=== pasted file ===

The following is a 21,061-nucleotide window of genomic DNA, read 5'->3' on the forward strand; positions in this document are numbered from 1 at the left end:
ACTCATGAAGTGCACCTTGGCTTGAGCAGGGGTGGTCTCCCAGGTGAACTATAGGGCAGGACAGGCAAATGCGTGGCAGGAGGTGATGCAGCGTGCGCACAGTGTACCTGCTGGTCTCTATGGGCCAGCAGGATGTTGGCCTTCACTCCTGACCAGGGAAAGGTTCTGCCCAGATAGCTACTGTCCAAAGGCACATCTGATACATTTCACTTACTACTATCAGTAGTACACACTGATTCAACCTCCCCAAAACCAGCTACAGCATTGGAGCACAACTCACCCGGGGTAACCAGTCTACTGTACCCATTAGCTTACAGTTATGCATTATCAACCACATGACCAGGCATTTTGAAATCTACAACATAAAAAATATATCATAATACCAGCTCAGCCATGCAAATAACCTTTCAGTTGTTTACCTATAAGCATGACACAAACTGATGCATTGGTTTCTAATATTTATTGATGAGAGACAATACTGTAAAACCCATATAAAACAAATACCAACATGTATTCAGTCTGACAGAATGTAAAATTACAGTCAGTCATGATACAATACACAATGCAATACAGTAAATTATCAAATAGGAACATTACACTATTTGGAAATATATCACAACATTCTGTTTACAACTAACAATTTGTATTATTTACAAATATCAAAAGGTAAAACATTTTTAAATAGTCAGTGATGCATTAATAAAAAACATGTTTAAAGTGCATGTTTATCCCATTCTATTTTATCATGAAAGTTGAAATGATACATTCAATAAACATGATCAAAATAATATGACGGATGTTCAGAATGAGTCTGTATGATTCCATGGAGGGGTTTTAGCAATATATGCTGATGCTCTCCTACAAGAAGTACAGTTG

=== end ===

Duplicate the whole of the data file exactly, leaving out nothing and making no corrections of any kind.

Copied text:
The following is a 21,061-nucleotide window of genomic DNA, read 5'->3' on the forward strand; positions in this document are numbered from 1 at the left end:
ACTCATGAAGTGCACCTTGGCTTGAGCAGGGGTGGTCTCCCAGGTGAACTATAGGGCAGGACAGGCAAATGCGTGGCAGGAGGTGATGCAGCGTGCGCACAGTGTACCTGCTGGTCTCTATGGGCCAGCAGGATGTTGGCCTTCACTCCTGACCAGGGAAAGGTTCTGCCCAGATAGCTACTGTCCAAAGGCACATCTGATACATTTCACTTACTACTATCAGTAGTACACACTGATTCAACCTCCCCAAAACCAGCTACAGCATTGGAGCACAACTCACCCGGGGTAACCAGTCTACTGTACCCATTAGCTTACAGTTATGCATTATCAACCACATGACCAGGCATTTTGAAATCTACAACATAAAAAATATATCATAATACCAGCTCAGCCATGCAAATAACCTTTCAGTTGTTTACCTATAAGCATGACACAAACTGATGCATTGGTTTCTAATATTTATTGATGAGAGACAATACTGTAAAACCCATATAAAACAAATACCAACATGTATTCAGTCTGACAGAATGTAAAATTACAGTCAGTCATGATACAATACACAATGCAATACAGTAAATTATCAAATAGGAACATTACACTATTTGGAAATATATCACAACATTCTGTTTACAACTAACAATTTGTATTATTTACAAATATCAAAAGGTAAAACATTTTTAAATAGTCAGTGATGCATTAATAAAAAACATGTTTAAAGTGCATGTTTATCCCATTCTATTTTATCATGAAAGTTGAAATGATACATTCAATAAACATGATCAAAATAATATGACGGATGTTCAGAATGAGTCTGTATGATTCCATGGAGGGGTTTTAGCAATATATGCTGATGCTCTCCTACAAGAAGTACAGTTG